Together We Light The Way project
The Together We Light The Way project was a school-based prevention model implemented in the Durham District School Board Region to respond to the specific needs of children who may engage in anti-social behaviours.
It focused on children aged 4 to 14 who were at risk of school failure and anti-social behaviour. It was implemented in four school communities. The project aimed to build resiliency and responsibility in young children by addressing risk factors associated with crime, such as poor social skills, low self-esteem, weak school attachment, poverty, unstable family environments and negative peer influences.
There were six program components:
- Respect: Teaching of morals and values to children
- Parent rap: Ensuring the involvement of parents
- Healthy snack and breakfast: Ensuring the children ate healthy and nutritious food
- Experimental learning: Providing the older children with employment skills
- Circles of love: Reading together and early literacy
- Triple S: Reward and recognition of academic achievement and volunteerism in the community.
A process and outcome evaluation was conducted. Data was collected from all four pilot schools once or twice a year over a three-year period.
The target population for the evaluation included the entire school population that totaled approximately 1,995 students. Interviews were conducted with school principals, staff and parents and the evaluation included pre and post testing of students through a series of standardized instruments.
The students and parents were a highly mobile population, resulting in a high attrition rate from the first to third year of the project. In addition, the evaluation design did not include control or comparison groups, making it difficult to attribute changes directly to the project.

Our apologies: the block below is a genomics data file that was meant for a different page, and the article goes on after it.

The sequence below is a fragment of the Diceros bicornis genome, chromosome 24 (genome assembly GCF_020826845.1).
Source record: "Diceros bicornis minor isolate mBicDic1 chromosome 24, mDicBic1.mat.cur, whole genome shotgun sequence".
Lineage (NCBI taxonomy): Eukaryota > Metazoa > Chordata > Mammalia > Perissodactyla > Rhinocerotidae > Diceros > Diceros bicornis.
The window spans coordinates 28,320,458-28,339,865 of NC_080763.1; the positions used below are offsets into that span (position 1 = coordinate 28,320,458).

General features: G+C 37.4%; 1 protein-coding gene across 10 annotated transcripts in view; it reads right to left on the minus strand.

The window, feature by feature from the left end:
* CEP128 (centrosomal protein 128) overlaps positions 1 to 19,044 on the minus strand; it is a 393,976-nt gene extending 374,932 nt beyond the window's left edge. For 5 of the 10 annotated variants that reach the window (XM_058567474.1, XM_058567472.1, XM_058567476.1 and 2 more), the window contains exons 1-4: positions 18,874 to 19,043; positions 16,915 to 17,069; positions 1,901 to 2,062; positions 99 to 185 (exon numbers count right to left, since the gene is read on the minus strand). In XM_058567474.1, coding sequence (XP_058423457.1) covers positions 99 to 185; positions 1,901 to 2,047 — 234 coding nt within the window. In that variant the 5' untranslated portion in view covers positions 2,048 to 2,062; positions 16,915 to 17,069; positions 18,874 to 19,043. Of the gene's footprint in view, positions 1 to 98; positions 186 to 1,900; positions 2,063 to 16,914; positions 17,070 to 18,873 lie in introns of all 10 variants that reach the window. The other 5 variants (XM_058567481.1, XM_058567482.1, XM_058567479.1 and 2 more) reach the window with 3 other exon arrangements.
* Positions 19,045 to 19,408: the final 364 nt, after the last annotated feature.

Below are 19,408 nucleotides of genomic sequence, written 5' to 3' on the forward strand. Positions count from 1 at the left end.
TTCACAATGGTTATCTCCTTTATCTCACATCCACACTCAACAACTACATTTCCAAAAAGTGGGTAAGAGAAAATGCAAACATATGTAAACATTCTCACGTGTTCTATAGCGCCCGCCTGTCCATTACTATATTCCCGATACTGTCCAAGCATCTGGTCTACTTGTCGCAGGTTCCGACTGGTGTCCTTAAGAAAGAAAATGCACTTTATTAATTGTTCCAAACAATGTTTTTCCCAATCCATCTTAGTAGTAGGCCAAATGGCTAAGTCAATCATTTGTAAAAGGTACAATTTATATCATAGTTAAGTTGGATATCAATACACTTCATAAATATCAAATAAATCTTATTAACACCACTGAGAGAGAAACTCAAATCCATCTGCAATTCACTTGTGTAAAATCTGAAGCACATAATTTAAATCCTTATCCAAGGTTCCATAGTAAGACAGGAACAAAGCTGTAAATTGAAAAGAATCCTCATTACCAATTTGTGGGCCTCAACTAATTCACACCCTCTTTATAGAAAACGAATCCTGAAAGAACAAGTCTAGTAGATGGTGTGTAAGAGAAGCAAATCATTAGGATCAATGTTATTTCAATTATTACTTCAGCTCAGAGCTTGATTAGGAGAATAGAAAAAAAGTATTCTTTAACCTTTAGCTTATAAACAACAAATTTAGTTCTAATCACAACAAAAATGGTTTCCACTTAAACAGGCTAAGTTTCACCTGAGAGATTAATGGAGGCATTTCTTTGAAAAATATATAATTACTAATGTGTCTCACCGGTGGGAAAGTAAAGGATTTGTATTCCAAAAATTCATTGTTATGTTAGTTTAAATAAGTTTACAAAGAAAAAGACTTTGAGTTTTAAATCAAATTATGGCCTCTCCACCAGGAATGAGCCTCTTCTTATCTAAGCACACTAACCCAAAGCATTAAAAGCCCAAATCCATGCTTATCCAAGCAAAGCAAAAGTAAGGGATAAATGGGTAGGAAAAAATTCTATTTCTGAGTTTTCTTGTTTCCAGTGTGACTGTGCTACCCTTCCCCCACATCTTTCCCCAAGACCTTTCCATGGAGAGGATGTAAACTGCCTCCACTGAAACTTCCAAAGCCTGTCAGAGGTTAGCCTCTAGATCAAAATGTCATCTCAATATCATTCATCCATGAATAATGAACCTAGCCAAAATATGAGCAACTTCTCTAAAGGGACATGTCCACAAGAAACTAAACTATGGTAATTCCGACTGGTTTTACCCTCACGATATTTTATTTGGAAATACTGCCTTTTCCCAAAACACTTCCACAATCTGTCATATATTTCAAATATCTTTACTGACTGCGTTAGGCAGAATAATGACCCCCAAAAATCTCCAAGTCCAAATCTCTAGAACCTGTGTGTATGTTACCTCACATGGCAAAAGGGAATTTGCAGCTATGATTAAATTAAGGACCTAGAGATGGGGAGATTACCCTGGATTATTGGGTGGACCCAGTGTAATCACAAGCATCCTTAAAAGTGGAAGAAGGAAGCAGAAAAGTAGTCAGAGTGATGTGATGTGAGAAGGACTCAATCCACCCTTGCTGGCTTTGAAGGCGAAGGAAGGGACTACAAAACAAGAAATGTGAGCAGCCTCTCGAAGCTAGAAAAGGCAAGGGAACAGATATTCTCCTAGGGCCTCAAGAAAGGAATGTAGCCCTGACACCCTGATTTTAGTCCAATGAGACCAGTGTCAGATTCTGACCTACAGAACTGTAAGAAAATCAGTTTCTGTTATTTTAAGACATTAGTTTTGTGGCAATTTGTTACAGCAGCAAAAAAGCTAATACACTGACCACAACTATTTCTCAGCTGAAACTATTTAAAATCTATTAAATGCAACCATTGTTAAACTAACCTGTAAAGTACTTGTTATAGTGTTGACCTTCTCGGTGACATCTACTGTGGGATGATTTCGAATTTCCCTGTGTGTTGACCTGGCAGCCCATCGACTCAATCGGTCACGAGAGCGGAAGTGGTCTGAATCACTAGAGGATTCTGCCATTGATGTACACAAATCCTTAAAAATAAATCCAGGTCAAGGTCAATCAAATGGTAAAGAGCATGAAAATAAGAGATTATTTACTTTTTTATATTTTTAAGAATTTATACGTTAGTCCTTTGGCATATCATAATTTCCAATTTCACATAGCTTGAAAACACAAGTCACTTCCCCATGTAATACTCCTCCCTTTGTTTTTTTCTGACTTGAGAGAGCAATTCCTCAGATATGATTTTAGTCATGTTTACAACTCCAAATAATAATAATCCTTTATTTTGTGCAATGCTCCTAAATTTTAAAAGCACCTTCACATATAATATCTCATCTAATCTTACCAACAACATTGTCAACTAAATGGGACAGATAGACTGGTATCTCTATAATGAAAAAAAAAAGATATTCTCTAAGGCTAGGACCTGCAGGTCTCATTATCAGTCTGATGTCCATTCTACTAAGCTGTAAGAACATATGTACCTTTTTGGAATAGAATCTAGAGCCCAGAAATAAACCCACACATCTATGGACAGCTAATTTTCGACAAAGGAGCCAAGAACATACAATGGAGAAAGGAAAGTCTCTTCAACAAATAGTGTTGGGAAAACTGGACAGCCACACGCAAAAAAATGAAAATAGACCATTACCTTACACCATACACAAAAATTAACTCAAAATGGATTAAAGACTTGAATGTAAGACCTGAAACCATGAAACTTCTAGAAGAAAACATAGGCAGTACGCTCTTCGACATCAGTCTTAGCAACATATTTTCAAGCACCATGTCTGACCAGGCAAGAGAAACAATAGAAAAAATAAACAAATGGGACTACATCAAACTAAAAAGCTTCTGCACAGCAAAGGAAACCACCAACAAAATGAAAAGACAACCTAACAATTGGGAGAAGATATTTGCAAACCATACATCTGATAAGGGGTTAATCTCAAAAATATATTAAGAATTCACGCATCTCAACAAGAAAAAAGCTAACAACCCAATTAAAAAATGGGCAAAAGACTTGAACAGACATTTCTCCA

The process evaluation revealed:
- There was a high level of staff turnover, presenting challenges to the continuity and leadership of the project in each school.
- It was helpful to have experienced staff members and students who were familiar with the project explain the main premises and goals to new teachers and partners.
- The use of a language of respect was very important to the success of the project.
- Parents, businesses and community partners were directly involved in the implementation of the project, strengthening the success of the project overall.
The outcome evaluation indicated:
- There was an increase in community involvement within the schools and an overall increase in the respectful behaviour of students.
- Significant progress was made in the development of students' non-violent responses to anger.
- There were modest signs of improvement with respect to enhanced learning, employability skills, values, behaviours, attitudes towards school and the creation of productive partnerships.
- Opinions of the teachers in the pilot schools were mixed with respect to how much progress had been made in increasing student resiliency, academic achievement and parental involvement.
A number of valuable lessons were learned in the project:
- Goal setting activities helped students articulate their needs for learning and development.
- The use of a common language of respect was important when building a culture of respect in the school and community.
- The inclusion of parents, business and community partners had a positive impact on the behaviour of students.
- The project showed considerable potential for addressing many of the risk factors associated with crime and anti-social behaviours among children and youth at-risk.
- User-friendly data collection methods and assessment tools helped teachers and administrators make informed decisions about the project/students. They recommended these methods for similar projects.
It is well known that there are significant links between youth and adult offending behaviour. This knowledge justifies using interventions to target the specific risk factors associated with crime and anti-social behaviour in young children.
Together We Light the Way is a promising model to prevent crime and anti-social behaviours among young children in schools.
Models such as the Together We Light the Way are more successful when they combine a variety of partners and approaches and simultaneously target multiple risk factors associated with crime.
For more information or to receive a copy of the final evaluation report please contact the National Crime Prevention Centre at 1-800-830-3118.
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